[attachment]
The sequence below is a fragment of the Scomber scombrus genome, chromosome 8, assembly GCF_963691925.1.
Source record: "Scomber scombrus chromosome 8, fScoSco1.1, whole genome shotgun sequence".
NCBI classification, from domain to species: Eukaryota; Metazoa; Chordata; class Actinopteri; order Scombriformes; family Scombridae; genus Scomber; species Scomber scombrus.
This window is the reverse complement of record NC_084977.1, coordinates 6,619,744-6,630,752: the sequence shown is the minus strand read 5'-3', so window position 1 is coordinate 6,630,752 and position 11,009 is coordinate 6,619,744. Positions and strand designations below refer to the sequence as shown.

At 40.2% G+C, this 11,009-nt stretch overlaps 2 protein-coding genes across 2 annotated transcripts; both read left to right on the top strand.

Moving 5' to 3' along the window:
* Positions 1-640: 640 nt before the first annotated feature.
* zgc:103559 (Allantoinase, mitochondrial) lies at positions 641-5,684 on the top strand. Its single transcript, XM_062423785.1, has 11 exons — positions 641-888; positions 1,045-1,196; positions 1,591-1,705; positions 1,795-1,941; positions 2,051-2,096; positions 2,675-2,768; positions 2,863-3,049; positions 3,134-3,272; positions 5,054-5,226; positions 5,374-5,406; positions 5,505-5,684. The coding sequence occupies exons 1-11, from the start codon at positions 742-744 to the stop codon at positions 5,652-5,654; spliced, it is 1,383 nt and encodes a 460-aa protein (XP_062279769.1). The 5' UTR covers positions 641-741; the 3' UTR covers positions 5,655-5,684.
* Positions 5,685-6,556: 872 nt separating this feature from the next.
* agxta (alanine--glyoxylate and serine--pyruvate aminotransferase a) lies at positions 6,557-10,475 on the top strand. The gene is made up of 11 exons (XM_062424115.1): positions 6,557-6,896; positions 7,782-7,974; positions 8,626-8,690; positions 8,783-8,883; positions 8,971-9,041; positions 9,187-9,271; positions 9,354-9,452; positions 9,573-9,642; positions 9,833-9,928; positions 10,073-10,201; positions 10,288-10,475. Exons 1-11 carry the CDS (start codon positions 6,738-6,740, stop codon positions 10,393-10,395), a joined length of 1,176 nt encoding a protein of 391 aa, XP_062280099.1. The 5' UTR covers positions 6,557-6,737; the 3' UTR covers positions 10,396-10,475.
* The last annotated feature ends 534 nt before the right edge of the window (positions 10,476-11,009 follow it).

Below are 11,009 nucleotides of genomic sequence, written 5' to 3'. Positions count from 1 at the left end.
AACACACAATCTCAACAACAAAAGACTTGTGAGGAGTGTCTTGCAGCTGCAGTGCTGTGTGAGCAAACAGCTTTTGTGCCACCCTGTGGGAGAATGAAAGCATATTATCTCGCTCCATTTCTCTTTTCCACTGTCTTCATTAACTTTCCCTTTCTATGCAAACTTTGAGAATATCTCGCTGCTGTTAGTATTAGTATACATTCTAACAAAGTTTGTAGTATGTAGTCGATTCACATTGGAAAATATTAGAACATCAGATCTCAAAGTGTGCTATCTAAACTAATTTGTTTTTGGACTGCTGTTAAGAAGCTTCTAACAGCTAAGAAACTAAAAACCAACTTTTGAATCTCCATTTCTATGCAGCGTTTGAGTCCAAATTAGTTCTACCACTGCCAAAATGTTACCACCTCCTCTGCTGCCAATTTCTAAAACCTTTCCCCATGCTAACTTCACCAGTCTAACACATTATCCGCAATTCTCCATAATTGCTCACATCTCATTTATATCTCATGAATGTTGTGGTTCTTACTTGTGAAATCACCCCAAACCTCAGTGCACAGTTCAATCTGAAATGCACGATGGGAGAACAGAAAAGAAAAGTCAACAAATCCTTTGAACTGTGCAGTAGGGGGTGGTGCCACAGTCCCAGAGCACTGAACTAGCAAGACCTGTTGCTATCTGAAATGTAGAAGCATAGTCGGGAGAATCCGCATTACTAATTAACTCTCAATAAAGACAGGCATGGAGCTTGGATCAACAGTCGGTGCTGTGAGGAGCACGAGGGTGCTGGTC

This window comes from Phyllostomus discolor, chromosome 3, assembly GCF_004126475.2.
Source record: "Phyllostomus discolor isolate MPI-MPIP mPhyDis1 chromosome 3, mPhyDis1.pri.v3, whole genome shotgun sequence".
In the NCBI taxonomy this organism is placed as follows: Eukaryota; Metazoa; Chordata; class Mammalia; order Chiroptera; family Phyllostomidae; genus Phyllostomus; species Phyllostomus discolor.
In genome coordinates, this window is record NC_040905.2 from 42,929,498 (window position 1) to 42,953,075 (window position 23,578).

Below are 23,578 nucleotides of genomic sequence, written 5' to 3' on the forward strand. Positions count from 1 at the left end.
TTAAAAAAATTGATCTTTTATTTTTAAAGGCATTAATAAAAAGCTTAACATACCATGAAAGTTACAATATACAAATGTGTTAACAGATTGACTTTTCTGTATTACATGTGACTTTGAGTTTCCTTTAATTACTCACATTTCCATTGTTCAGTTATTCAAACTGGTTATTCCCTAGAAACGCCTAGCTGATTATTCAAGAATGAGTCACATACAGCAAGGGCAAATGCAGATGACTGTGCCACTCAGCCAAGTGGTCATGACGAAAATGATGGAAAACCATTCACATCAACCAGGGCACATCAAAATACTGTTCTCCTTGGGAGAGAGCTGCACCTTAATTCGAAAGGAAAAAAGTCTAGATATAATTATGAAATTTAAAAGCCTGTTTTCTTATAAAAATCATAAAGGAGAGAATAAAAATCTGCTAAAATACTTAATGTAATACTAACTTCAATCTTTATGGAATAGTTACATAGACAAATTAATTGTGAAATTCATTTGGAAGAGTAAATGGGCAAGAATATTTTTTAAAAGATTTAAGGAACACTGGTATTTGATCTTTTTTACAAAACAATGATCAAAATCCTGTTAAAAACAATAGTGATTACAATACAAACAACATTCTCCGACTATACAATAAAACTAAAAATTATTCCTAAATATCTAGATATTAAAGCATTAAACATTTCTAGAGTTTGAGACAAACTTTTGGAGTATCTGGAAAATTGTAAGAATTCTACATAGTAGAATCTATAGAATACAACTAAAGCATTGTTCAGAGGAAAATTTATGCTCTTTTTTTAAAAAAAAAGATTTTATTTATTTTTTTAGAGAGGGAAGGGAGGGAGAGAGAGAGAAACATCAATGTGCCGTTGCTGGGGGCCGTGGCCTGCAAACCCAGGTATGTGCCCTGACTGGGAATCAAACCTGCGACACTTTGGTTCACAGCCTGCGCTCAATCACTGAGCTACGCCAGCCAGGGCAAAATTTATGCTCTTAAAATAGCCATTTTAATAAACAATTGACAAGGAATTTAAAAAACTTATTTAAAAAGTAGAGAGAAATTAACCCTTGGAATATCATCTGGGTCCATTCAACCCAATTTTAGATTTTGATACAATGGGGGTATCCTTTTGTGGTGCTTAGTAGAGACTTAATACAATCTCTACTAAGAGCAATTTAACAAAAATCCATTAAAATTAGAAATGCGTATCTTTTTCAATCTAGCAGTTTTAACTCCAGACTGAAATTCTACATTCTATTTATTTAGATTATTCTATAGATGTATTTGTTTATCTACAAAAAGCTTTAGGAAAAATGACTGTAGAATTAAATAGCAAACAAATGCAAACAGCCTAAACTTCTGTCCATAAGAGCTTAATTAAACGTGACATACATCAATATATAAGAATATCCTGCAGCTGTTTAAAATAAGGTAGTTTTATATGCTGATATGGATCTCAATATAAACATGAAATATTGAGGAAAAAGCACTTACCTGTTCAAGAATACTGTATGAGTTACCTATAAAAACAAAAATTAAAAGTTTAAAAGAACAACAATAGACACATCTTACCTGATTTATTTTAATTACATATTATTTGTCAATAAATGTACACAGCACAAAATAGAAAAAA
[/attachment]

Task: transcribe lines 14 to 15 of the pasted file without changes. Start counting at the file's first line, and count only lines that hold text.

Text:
This window comes from Phyllostomus discolor, chromosome 3, assembly GCF_004126475.2.
Source record: "Phyllostomus discolor isolate MPI-MPIP mPhyDis1 chromosome 3, mPhyDis1.pri.v3, whole genome shotgun sequence".